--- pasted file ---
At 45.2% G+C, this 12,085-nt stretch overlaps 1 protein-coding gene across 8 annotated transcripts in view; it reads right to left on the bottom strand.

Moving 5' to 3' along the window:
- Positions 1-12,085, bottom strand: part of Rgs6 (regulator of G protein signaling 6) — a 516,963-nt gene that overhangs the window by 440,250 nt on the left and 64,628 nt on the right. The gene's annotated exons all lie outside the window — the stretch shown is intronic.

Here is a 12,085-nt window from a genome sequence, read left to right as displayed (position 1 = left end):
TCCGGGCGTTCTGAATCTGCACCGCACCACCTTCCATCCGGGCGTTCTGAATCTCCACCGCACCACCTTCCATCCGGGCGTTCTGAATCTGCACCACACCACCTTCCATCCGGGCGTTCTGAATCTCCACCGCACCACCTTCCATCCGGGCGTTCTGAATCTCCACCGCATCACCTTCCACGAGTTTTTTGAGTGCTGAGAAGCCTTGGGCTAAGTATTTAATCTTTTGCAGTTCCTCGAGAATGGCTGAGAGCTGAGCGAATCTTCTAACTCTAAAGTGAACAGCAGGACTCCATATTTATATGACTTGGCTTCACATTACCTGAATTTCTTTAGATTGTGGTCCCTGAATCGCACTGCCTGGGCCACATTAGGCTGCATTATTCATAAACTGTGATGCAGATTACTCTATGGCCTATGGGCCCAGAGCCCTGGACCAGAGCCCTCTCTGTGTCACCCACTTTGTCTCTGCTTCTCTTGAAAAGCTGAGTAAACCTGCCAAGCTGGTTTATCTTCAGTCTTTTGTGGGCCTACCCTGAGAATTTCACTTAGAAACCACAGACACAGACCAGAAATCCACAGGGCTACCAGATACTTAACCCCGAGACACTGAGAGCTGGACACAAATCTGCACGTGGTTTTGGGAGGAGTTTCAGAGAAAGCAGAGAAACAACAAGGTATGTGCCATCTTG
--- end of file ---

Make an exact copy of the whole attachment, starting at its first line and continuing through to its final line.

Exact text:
At 45.2% G+C, this 12,085-nt stretch overlaps 1 protein-coding gene across 8 annotated transcripts in view; it reads right to left on the bottom strand.

Moving 5' to 3' along the window:
- Positions 1-12,085, bottom strand: part of Rgs6 (regulator of G protein signaling 6) — a 516,963-nt gene that overhangs the window by 440,250 nt on the left and 64,628 nt on the right. The gene's annotated exons all lie outside the window — the stretch shown is intronic.

Here is a 12,085-nt window from a genome sequence, read left to right as displayed (position 1 = left end):
TCCGGGCGTTCTGAATCTGCACCGCACCACCTTCCATCCGGGCGTTCTGAATCTCCACCGCACCACCTTCCATCCGGGCGTTCTGAATCTGCACCACACCACCTTCCATCCGGGCGTTCTGAATCTCCACCGCACCACCTTCCATCCGGGCGTTCTGAATCTCCACCGCATCACCTTCCACGAGTTTTTTGAGTGCTGAGAAGCCTTGGGCTAAGTATTTAATCTTTTGCAGTTCCTCGAGAATGGCTGAGAGCTGAGCGAATCTTCTAACTCTAAAGTGAACAGCAGGACTCCATATTTATATGACTTGGCTTCACATTACCTGAATTTCTTTAGATTGTGGTCCCTGAATCGCACTGCCTGGGCCACATTAGGCTGCATTATTCATAAACTGTGATGCAGATTACTCTATGGCCTATGGGCCCAGAGCCCTGGACCAGAGCCCTCTCTGTGTCACCCACTTTGTCTCTGCTTCTCTTGAAAAGCTGAGTAAACCTGCCAAGCTGGTTTATCTTCAGTCTTTTGTGGGCCTACCCTGAGAATTTCACTTAGAAACCACAGACACAGACCAGAAATCCACAGGGCTACCAGATACTTAACCCCGAGACACTGAGAGCTGGACACAAATCTGCACGTGGTTTTGGGAGGAGTTTCAGAGAAAGCAGAGAAACAACAAGGTATGTGCCATCTTG